For the past year, I’ve been studying in the Clinical Mental Health Counseling graduate program at Franciscan University of Steubenville. More recently, my fellow students and I have been exploring what it means to be a Catholic Pastoral Counselor. A particularly holistic flavor of the profession, Catholic Pastoral Counseling uses the truth of the Catholic faith as well as evidence-based psychological techniques to help and heal every level of the human person: their body, their soul, and their mind.
Through my studies, I’ve encountered 5 basic truths that I think apply to every human being, everywhere. These points are invaluable to pastoral counselors, so it’s my hope that they’ll be helpful to you too.
Everyone’s Crazy (or Wounded, or Struggle-Bus’n)
Whatever phrase you prefer, you have to realize that everyone is suffering. A good pastoral counselor realizes that suffering is not a matter of how much or how little, because pain isn’t quantifiable. We’re all struggling and hurting in our own way. Whether your struggle is an addiction, a childhood wound, a tense relationship, or even some type of life crisis, you have to realize that you’re not alone: everyone else is struggling too. The only way to improve our situations is to reach outside of ourselves in active empathy for what everybody else is going through. As Saint Vincent de Paul once wrote, “we should strive to keep our hearts open to the sufferings and wretchedness of other people, and pray continually that God may grant us that spirit of compassion which is truly the spirit of God.”
We Need to Make Sure to Put Others First
Speaking of keeping our hearts open, no post on the human experience would be complete without some mention of our fundamental need for connection. Pope John Paul II once said that, “[Man realizes his essence] only be existing ‘with someone’ – and even more deeply and completely – by existing ‘for someone.’” How right he was! Humans are social creatures. As such, we require community and intimacy with others in order to fully thrive. That is oftentimes why we find ourselves feeling depressed, frustrated, or stuck; we don’t have strong or healthy enough connections with others! Although a huge part of the pastoral counselor’s job is helping people make these connections, the best way to make them is simply to turn our hearts outwards towards the service of others. If we can successfully follow Pope John Paul II’s urging and live our lives for others, the love we need will grow all around us.
…But Make Ourselves a Priority Too
At the same time, it’s worth noting that we should never take care of others so much that we completely deplete ourselves. Sometimes, people think that putting others first means ignoring our own needs; but this is simply not the case! After all, how are we supposed to love and serve others properly – making the connections that we need to thrive – if we’re not taking proper care of ourselves? Let us remember that our Lord Jesus often had to separate himself from the crowd, venturing off to some quiet space in order to rest and rejuvenate. Likewise, a good pastoral counselor knows to advise what we call “self care”: an unselfish type of personal care in which we care for ourselves so that we might better care for others. And keep in mind that self care can and perhaps should be enjoyable. Be aware of your own needs, and be willing to take some personal time to pray, relax, or engage in a favorite hobby. As St. Thomas Aquinas once wrote, “Well-ordered self-love is right and natural,” and furthermore, “Sorrow can be alleviated by good sleep, a bath and a glass of wine.”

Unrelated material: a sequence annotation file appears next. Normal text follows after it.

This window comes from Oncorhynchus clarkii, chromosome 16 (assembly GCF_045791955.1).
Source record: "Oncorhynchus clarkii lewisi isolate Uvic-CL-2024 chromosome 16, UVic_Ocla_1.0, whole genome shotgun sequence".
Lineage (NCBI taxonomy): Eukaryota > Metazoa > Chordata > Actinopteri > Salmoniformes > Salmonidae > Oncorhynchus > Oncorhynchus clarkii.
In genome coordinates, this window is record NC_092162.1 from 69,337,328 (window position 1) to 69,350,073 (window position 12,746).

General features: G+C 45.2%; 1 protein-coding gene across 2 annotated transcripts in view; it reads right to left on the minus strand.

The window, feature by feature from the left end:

We Shouldn’t be Afraid to Ask for or Accept Help
You may have noticed by now that these points build on one another, and this is no different. After all, relying on one another requires a recognition that we’re all suffering; it turns us outwards towards others; and it ensures that we are taken care of.
A pastoral counselor realizes that no situation can improve until a person is ready to ask for and receive help from others, and we’d be wise to realize this in our own lives. After all, how often do those we love reject our help because they refuse to see a problem or want to fix the problem on their own? How often do we reject others help out of some misguided sense of pride? Let us remember that even Jesus allowed himself to be helped by Simon of Cyrene on the way of the cross. Sometimes, the bravest thing is not to go it alone, but to let others into our journey.
Nobody’s a Lost Cause
The most important point I’ve learned, though, is this: that no one is beyond help or too far gone. As you read the other points in this post, certain negative thoughts might be going through your head. “Maybe everyone’s wounded,” you think, “but I’m worse off than a lot of people are”; or maybe, “even if I did seek out others, nobody would want to help me”. Whatever lie you’re telling yourself, stop it! Nobody is a lost cause. A well-trained pastoral counselor realizes that no matter how far a person’s fallen and no matter how deeply a person has been hurt, there is always hope for that person.
Things can always get better. A pastoral counselor’s whole job, in fact, is helping to ensure that things do get better. But this job doesn’t just belong to the pastoral counselor; it’s a job for all of us! All of us – as friends, as family, as Christians – are put on this earth to help others get to where they’re meant to be: to better lives, better relationships, and ultimately, heaven itself! So understand that no matter how bad things may seem, and no matter how much you may feel you’ve screwed up, there is always hope for you! Just consider these words from Pope John XXIII:
“Consult not your fears but your hopes and your dreams. Think not about your frustrations, but about your unfulfilled potential. Concern yourself not with what you tried and failed in, but with what it is still possible for you to do”